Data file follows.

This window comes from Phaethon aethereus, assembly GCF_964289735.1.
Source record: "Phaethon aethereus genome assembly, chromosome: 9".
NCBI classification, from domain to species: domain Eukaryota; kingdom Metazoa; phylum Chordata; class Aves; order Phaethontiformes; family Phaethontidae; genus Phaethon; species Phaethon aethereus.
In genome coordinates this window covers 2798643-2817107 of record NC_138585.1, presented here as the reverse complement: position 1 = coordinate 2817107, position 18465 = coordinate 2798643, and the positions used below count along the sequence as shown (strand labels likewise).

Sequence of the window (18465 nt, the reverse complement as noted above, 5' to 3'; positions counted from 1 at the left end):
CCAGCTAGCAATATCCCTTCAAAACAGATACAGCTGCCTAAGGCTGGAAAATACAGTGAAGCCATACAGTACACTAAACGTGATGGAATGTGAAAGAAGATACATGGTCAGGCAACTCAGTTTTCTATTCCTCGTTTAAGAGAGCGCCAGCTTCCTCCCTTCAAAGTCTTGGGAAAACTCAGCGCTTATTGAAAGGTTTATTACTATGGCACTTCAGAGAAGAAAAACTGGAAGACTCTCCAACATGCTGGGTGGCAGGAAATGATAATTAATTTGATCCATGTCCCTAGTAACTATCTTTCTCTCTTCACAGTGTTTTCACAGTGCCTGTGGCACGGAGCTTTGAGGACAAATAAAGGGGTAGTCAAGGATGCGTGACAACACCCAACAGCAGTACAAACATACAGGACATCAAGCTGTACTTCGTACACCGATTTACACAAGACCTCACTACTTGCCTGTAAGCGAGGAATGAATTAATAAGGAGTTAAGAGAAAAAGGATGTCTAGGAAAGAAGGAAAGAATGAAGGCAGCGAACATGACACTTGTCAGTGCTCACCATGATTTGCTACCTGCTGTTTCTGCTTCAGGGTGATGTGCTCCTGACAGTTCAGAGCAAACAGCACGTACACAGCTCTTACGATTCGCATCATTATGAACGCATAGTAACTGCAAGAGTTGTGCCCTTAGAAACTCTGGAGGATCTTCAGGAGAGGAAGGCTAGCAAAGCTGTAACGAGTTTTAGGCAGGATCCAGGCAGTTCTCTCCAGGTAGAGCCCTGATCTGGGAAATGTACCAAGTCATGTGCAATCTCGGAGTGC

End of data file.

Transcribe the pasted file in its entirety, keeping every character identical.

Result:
This window comes from Phaethon aethereus, assembly GCF_964289735.1.
Source record: "Phaethon aethereus genome assembly, chromosome: 9".
NCBI classification, from domain to species: domain Eukaryota; kingdom Metazoa; phylum Chordata; class Aves; order Phaethontiformes; family Phaethontidae; genus Phaethon; species Phaethon aethereus.
In genome coordinates this window covers 2798643-2817107 of record NC_138585.1, presented here as the reverse complement: position 1 = coordinate 2817107, position 18465 = coordinate 2798643, and the positions used below count along the sequence as shown (strand labels likewise).

Sequence of the window (18465 nt, the reverse complement as noted above, 5' to 3'; positions counted from 1 at the left end):
CCAGCTAGCAATATCCCTTCAAAACAGATACAGCTGCCTAAGGCTGGAAAATACAGTGAAGCCATACAGTACACTAAACGTGATGGAATGTGAAAGAAGATACATGGTCAGGCAACTCAGTTTTCTATTCCTCGTTTAAGAGAGCGCCAGCTTCCTCCCTTCAAAGTCTTGGGAAAACTCAGCGCTTATTGAAAGGTTTATTACTATGGCACTTCAGAGAAGAAAAACTGGAAGACTCTCCAACATGCTGGGTGGCAGGAAATGATAATTAATTTGATCCATGTCCCTAGTAACTATCTTTCTCTCTTCACAGTGTTTTCACAGTGCCTGTGGCACGGAGCTTTGAGGACAAATAAAGGGGTAGTCAAGGATGCGTGACAACACCCAACAGCAGTACAAACATACAGGACATCAAGCTGTACTTCGTACACCGATTTACACAAGACCTCACTACTTGCCTGTAAGCGAGGAATGAATTAATAAGGAGTTAAGAGAAAAAGGATGTCTAGGAAAGAAGGAAAGAATGAAGGCAGCGAACATGACACTTGTCAGTGCTCACCATGATTTGCTACCTGCTGTTTCTGCTTCAGGGTGATGTGCTCCTGACAGTTCAGAGCAAACAGCACGTACACAGCTCTTACGATTCGCATCATTATGAACGCATAGTAACTGCAAGAGTTGTGCCCTTAGAAACTCTGGAGGATCTTCAGGAGAGGAAGGCTAGCAAAGCTGTAACGAGTTTTAGGCAGGATCCAGGCAGTTCTCTCCAGGTAGAGCCCTGATCTGGGAAATGTACCAAGTCATGTGCAATCTCGGAGTGC